The interactive maps below provide an overview of some of the water challenges different parts of the world currently face. Mouse over countries to view statistics, and use the area below to learn more about the issues and load other datasets.
Dependency Ratio: World
The dependency ratio is the percentage of renewable water resources that originate outside a country. Countries with high dependency ratios are more dependent on their neighbors for water resources, and indicate regions where conflicts over water might occur: Asia, the Middle East, India and Pakistan, and even lowland countries like the Netherlands.
Access to Improved Drinking Water: Africa
As part of the UN’s Millennium Development Goals program, much progress has been made over the past decade to expand access to clean drinking water to people in developing countries. However, 44% of the 783 million people who do not use an improved source of drinking water can be found in Africa.
Data: WHO/UNICEF Joint Monitoring Programme (JMP) for Water Supply and Sanitation, 2010 (2009, 2008, 2006, 2001)
Renewable Freshwater Resources Withdrawn per Year: Middle East
This statistic reflects the amount of water each country withdraws annually as a percentage of its total renewable water resources. Every year the arid countries of the Middle East use much more water than they receive from renewable sources such as rainfall, rivers and groundwater recharge.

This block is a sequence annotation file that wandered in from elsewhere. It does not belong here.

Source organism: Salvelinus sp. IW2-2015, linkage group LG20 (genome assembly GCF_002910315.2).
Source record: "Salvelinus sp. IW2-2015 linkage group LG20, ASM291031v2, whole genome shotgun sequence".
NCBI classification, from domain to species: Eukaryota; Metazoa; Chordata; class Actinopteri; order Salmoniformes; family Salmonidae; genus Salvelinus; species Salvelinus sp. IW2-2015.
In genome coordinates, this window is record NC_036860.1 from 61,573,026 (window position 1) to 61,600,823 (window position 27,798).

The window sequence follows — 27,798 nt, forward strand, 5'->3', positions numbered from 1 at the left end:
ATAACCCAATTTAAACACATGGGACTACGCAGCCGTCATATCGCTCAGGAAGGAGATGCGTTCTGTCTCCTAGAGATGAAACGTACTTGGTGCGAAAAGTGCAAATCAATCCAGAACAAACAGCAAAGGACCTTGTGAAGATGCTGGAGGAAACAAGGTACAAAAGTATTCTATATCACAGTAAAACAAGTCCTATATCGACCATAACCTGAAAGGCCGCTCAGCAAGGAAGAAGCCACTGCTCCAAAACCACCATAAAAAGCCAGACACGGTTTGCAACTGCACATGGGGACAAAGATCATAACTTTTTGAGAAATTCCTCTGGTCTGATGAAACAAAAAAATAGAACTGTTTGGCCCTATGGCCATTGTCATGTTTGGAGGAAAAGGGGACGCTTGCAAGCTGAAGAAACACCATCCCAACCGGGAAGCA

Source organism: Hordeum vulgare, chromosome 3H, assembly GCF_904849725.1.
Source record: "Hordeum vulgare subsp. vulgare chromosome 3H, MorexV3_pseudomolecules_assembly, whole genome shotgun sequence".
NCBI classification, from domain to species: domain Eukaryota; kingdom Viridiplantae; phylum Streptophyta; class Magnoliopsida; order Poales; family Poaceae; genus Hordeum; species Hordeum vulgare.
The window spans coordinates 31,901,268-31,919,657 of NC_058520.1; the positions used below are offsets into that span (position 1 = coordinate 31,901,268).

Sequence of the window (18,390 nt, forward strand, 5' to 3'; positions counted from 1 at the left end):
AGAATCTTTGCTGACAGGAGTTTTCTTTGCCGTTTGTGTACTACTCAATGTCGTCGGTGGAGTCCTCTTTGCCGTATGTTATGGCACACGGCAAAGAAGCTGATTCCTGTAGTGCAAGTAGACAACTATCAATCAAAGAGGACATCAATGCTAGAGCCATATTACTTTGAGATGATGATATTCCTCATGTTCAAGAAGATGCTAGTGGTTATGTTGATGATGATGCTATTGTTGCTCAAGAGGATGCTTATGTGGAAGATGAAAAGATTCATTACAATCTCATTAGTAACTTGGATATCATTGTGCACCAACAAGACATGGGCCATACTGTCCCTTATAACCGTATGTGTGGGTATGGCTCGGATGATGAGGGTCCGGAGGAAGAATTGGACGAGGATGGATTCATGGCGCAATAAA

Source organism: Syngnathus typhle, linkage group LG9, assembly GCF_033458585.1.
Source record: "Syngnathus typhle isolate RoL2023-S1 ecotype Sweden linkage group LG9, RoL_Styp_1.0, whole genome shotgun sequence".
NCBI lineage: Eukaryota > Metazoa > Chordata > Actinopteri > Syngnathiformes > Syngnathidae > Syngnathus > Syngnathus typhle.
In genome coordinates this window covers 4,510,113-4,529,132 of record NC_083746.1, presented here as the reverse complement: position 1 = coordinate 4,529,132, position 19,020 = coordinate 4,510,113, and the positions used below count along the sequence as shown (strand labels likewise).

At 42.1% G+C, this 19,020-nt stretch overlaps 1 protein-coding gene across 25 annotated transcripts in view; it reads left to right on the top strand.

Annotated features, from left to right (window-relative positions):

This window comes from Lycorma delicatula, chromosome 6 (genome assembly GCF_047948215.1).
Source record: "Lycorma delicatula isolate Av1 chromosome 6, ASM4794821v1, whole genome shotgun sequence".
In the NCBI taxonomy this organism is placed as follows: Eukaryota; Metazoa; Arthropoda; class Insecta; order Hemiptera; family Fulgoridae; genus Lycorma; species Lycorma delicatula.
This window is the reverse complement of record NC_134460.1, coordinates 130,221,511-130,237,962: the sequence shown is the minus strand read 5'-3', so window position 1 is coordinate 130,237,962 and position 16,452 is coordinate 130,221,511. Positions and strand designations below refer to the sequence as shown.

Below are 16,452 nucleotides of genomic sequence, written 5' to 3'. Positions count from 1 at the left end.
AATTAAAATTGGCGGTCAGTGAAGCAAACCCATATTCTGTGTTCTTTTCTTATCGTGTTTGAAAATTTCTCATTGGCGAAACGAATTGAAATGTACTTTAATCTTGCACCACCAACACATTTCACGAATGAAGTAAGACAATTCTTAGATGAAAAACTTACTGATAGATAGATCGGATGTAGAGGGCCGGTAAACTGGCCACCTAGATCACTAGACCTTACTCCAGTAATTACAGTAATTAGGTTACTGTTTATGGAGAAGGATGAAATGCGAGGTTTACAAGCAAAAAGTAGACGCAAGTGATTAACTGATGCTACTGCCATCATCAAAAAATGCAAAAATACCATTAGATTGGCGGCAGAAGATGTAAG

Cultivated Land Salinized or Waterlogged by Irrigation: Asia
Over time, irrigation can cause croplands to become saline or waterlogged, resulting in declining productivity and soil degradation. Soil salinity is a significant problem in the arid countries of Western Asia. The bulk of Turkmenistan’s water resources, which can be high in mineral content, are used for irrigation. Estimates of the percentage of Turkmenistan’s cutltivated land that has been damaged by irrigation run as high 90%.
*Values are latest available and may be comprised of aggregate, estimated or modelled data.
Join the Earth Institute at Columbia University on March 28 for this spring’s State of the Planet conference, which will focus on water security.